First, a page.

Noquebay (1872)
Gallery
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Noquebay loaded with lumber
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Noquebay archaeological site plan
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Chain stopper located next to Noquebay's boiler
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A gear remaining from Noquebay's capstan
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Noquebay's wheel, mostly buried in sand
By The Numbers
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Built
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Sank
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Lives Lost
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Depth (ft)
 
 
Service History


"The Noquebay was built in 1872 by Alvin A. Turner of Trenton, Michigan as a schooner barge for the lumber and coal trades...From 1895 to 1905 the steam barge Lizzie Madden towed the Noquebay in consort with several other schooner barges. Regular trips were made between Duluth or Ashland and Buffalo, New York; major lumber producing and distribution centers." Last Document Surrendered Huron, 12/28/1905: "Total Loss-Burned"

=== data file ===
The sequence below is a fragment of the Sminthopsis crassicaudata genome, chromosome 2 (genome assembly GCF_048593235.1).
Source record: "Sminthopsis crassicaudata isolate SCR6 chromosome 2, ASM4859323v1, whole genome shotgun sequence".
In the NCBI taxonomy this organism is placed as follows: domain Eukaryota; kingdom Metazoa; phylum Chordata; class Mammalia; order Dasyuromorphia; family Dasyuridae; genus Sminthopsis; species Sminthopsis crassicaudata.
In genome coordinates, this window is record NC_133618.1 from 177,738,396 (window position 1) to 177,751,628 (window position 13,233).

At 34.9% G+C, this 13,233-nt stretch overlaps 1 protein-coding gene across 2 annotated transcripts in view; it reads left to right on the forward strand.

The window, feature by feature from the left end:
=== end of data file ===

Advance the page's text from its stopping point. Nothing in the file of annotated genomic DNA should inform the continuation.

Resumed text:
Final Voyage


"Lizzie Madden departed from Bayfield on Sunday morning October 6, 1905 with Noquebay and her sistership Mautenee in tow. Noquebay was loaded with 600,000 board feet of hemlock lumber bound for Buffalo. About 20 miles NE of Bayfield, a fire broke out in the forward part of the ship near the donkey boiler. Donkey engines were used to hoist anchors and sails, work the pumps, and to move cargo. The fire started while the crew was eating lunch in the after deckhouse and was not discovered until it was uncontrollable. Lizzie Madden headed for Stockton Island and beached Noquebay in the shallow waters of Julian Bay. The crew was able to heave about a third of the cargo overboard before abandoning the ship. The lumber and Noquebay's anchors were salvaged, but the ship burned to the waterline."
Today


"The Noquebay's remains consist of five major components: ship's wheel, bottom of the hull, port side, starboard side, and bow. The wreckage field lies in 10-15 feet of water, trends in a north/south direction for about 230 feet, and is 125 feet wide. Areas of the Noquebay are variably exposed or buried in deep sand. Four major pieces of machinery: a donkey boiler, pieces of windlass, the ship's wheel, and rudder are usually visible at the site. A large number of smaller artifacts are also present."
 
Map
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